I heard a lot of that after I was sentenced, when my book came out and when I first started sharing my story on podcasts. For unintentionally, yet negligently engaging with a teenage girl in an online chatroom in 2013, encouraging her to behave sexually and taking two screen captures, I served six months in jail and three years of probation. I obviously never wanted anything like that to happen in my life, but I caused the entire thing to go down. While my mind was clouded by addiction, it’s not any excuse for my heinous behavior. I just was not of a mindset where I saw it happening to me in real time, nor one where common sense overrode my poor choices. All of these years later, I bet I still actively regret my decision a minimum of five times a day. It stays that front-of-mind, always.

There were people who openly called for decades-long sentencing for my transgressions and others who thought I shouldn’t have served a day based on my clean history, mental illness at the time and rehabilitation prior to sentencing.

What is the proper sentence for someone who convinces a teenage girl to expose herself online and takes a picture of it? There was no physical contact and I couldn’t actually make her do anything she didn’t want, right? But I was also taking advantage of a situation and manipulating it with depraved indifference against someone who was still a minor, right?

McMillions shows that even when people are doing the wrong thing, how they should be dealt with is not always a matter of black-and-white. If the “ringleader” gives a million-dollar winning game piece to his friend that will help pay for healthcare he wouldn’t otherwise receive and that friend cashes in the ticket with a phony story, is he any better than the former drug dealer who is given a winning ticket by the same ringleader, and is going to tell a similar story, yet spend his winnings on a yacht? What about if the ringleader sends a million-dollar winner to St. Jude Children’s Hospital? That actually happened.

I understand both sides of these kinds of debates. Instead of wading into the debate whether I got a lenient or tough sentence, I accepted it and tried never to question it too deeply. The judge decided what was proper, and radical acceptance was the fastest way to deal with it. I see both sides of the debate. You cannot get away with what I did, but did six months in jail teach me anything three months, or two weeks, wouldn’t have? Those questions can never be answered, so why waste energy asking? Because it makes for an interesting debate, I guess.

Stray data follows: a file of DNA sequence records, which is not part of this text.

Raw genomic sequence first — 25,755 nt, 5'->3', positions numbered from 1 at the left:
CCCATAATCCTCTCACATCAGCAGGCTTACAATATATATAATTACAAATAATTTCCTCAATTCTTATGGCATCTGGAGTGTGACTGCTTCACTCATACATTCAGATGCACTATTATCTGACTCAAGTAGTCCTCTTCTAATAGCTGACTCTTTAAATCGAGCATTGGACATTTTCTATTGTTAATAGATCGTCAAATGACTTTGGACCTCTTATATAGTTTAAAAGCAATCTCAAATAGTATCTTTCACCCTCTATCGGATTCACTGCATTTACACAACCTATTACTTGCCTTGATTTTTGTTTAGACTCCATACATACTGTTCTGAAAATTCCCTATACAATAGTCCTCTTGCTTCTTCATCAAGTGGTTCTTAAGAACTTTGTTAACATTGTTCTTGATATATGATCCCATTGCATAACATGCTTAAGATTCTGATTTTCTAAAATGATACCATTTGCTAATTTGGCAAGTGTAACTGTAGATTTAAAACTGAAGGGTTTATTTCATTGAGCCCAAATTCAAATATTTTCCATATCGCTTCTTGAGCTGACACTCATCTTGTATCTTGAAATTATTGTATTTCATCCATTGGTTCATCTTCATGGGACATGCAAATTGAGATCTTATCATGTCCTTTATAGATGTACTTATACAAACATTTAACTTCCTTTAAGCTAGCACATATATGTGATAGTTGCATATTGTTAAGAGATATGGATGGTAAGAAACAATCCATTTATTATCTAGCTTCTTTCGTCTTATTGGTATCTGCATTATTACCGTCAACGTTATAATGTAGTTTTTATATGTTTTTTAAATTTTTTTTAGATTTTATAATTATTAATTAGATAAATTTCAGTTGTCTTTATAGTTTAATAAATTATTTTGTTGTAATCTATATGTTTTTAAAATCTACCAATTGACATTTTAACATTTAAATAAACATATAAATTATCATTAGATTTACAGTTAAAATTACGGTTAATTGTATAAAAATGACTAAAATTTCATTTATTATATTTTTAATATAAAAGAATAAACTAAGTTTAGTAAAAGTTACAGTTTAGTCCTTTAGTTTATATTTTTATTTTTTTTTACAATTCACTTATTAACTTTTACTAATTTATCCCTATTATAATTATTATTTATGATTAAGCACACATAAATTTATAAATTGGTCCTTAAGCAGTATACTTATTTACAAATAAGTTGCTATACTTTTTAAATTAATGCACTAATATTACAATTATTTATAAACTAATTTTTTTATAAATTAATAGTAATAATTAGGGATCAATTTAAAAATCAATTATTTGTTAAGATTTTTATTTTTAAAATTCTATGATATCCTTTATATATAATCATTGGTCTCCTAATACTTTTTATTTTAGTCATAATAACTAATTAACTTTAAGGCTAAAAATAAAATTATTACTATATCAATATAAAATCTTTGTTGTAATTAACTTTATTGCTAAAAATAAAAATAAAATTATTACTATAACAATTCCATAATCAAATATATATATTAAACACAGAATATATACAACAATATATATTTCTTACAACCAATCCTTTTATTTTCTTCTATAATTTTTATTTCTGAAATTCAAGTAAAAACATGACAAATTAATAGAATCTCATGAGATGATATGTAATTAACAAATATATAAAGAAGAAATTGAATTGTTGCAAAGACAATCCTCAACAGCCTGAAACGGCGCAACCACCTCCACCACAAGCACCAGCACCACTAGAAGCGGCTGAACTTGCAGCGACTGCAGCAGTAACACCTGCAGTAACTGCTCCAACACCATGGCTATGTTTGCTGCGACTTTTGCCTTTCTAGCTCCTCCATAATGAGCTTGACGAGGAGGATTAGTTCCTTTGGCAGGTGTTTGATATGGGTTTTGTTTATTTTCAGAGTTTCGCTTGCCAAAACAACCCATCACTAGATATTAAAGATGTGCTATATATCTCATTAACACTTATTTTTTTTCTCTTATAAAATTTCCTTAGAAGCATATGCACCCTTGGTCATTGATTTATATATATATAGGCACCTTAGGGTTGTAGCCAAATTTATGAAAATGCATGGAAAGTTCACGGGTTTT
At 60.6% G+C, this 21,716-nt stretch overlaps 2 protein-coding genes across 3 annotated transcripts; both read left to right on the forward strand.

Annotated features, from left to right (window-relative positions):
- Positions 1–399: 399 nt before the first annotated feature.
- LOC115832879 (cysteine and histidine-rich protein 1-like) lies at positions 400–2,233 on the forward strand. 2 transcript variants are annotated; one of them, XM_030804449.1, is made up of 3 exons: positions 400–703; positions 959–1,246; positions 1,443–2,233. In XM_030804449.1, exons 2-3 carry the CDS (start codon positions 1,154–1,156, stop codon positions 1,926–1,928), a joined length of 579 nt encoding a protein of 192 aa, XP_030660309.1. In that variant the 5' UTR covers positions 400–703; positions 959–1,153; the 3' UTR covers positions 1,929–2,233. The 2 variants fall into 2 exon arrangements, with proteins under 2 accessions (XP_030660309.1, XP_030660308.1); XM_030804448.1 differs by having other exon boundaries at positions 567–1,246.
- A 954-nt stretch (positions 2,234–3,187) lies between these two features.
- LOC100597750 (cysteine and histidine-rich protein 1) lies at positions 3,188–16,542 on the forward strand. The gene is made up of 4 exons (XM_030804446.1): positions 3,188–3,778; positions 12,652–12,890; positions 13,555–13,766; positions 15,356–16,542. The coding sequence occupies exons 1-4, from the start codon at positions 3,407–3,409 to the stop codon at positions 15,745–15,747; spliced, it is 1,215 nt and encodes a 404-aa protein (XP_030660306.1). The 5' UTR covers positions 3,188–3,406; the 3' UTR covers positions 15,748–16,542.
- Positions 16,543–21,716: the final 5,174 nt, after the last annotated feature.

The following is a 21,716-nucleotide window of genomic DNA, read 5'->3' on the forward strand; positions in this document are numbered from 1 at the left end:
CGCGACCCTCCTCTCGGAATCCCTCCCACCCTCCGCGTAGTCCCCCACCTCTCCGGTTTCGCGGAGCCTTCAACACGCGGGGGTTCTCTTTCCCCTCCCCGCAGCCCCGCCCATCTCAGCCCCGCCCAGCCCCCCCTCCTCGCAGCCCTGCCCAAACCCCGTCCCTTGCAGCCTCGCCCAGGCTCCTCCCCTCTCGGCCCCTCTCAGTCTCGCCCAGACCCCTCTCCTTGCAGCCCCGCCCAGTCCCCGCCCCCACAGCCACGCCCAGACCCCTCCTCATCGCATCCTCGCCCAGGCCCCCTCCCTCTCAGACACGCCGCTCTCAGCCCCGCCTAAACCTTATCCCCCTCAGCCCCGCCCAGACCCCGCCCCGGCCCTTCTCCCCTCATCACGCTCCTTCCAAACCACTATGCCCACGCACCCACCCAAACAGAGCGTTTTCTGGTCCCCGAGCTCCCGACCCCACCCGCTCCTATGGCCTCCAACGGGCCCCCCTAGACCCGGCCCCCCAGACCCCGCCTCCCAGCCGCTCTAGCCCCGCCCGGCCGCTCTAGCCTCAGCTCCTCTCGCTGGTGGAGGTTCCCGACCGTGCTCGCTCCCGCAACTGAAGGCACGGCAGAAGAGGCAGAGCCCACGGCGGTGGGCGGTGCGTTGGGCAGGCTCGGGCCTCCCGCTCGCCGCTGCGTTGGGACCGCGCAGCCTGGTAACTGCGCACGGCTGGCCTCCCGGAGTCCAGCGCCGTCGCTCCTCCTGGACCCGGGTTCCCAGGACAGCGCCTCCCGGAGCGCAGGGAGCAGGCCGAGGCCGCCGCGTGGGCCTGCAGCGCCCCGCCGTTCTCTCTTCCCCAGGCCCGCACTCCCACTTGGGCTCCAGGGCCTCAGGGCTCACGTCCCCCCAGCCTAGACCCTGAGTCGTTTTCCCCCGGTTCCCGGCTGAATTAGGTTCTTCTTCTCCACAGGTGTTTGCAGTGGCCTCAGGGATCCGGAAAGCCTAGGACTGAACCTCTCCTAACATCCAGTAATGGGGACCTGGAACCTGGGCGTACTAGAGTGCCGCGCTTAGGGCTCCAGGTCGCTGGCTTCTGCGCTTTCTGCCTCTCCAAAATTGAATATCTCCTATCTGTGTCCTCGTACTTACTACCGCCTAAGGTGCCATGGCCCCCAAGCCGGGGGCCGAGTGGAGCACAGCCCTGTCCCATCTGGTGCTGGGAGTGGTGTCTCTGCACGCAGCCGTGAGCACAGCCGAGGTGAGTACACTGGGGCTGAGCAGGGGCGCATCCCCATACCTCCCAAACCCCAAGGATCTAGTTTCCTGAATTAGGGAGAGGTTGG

The most important theme for me in McMillions, though, was forgiveness and understanding. No matter how you feel about my ultimate punishment, I think we can all agree I made a mistake worse than most people ever will. Ignoring my professional life and the fallout there, my mistake was the kind of thing that echoes throughout relationships with family and friends, causing them to face introspection over what I did. Many friends dropped me and will never give me the chance to prove I’ve changed. Some family members are just starting to talk to me after 6-7 years and some still won’t. It’s nothing I can control, but it certainly is a situation I created, not them.

My transgressions caused a world of embarrassment and shame for my close relatives. My daughter had to switch schools. My wife was released from her job under BS circumstances. Emotionally, those close to me felt a lot of heartache seeing me in such dire straits, not knowing my legal fate. I’m sure it caused anger, pity and scorn that they hid well. My crimes, and the attention brought to them because of my community stature at the time, rocked a lot of people’s worlds. I didn’t really care what happened to me through most of it. I cared about what happened to all of the people who didn’t deserve the pain and inconvenience my horrible decision making caused because I knew none of them would ever do that kind of thing to hurt me.